I’ve decided that my spanish work for the year will be to read some sections of classical Spanish “high” literature, and comment upon then. So, I spent the morning working on a section from Don Quixote by Cervantes. I wrote it out in Spanish, and it took me about 11 minutes to read it in Spanish right now. I will work on it some more in a bit.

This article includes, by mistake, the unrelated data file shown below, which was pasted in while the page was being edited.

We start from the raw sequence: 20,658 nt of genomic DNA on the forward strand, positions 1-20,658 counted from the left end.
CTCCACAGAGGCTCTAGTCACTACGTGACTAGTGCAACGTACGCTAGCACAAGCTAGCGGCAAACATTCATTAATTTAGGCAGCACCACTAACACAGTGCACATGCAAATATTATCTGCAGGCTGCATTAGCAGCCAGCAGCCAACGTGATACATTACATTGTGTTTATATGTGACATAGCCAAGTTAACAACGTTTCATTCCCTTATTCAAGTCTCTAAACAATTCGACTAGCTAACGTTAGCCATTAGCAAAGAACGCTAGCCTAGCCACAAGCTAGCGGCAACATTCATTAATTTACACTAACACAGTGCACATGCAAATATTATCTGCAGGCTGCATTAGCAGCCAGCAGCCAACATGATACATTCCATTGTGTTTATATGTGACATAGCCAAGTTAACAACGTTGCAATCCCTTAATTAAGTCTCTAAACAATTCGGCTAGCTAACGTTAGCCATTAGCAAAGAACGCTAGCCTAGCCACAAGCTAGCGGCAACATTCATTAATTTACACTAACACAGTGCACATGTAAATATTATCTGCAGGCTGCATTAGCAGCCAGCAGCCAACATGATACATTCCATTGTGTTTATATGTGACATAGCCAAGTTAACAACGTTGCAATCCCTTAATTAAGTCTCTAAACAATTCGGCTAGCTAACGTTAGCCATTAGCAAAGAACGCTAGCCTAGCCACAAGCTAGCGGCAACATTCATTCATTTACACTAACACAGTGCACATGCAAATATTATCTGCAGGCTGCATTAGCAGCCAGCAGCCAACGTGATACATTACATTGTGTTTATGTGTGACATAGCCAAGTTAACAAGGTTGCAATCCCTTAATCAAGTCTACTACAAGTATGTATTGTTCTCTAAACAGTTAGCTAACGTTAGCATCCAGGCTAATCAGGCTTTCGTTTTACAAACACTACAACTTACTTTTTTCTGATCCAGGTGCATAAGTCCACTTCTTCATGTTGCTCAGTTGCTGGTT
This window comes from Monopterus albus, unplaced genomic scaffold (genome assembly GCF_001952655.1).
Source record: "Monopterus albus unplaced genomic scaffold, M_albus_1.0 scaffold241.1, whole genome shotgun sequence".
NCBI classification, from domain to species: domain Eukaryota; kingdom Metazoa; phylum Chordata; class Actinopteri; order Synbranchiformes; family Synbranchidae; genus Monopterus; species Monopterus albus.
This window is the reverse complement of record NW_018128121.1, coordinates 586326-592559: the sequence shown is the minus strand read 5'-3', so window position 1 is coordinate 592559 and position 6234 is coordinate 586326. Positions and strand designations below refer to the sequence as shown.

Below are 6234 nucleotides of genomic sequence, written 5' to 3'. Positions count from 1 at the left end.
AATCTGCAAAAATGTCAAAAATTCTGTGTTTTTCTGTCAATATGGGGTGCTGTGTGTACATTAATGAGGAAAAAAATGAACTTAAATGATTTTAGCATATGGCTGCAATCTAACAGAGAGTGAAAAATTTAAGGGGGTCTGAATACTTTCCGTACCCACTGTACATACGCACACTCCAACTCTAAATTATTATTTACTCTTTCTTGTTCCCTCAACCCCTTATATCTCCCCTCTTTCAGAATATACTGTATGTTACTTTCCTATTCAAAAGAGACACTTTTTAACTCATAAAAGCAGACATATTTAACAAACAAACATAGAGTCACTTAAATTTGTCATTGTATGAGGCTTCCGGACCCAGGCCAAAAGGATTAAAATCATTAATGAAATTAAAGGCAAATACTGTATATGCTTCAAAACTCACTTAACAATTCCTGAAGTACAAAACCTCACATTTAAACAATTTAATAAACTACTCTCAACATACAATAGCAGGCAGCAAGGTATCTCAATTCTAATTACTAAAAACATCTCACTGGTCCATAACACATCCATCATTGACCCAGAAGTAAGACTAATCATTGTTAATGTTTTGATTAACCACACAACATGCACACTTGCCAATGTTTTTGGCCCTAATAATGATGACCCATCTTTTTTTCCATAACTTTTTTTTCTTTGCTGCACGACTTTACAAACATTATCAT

The novel “Don Quixote de la Mancha” written by Cervantes and published in 2 volumes 10 years apart (1605, 1615) opens with an elaborate description of almost baroque detail of the daily life of the hero-to-be later renamed Don Quixote. The hero is prepared for the everyday threat – keeping “a lance in the lance-rack”, up for the game – with “a greyhound for coursing”. He is modest, eating ”lentils on Fridays”, “leftovers on Saturdays”, and yet able to afford “a little extra or so on Sundays”. He aspires to be better, “making a brave figure in his best homespun”, but he loves to read books of chivalry rather than participate in the sports of daily life “selling many an acre of tillage land to buy books of chivalry to read.” He apparently lies away at night struggling with the logical difficulties of these texts, some of which “Aristotle himself could not have made out or extracted had he come to life again for that special purpose”. At other times, he is “tempted to take up his pen and finish ‘that interminable adventure’ in the book properly. Apparently other more absorbing thoughts prevent him.” He argues with the other village intellectuals (probably in the barber shop) about who, from which novel, was the greatest knight, until he loses his wits, unable to tell reality from fantasy. He decides that he should “make a knight of himself”, “roam the world in quest of adventures”, “righting every kind of wrong”,” exposing himself to peril and danger from which he will reap eternal fame and reknown.”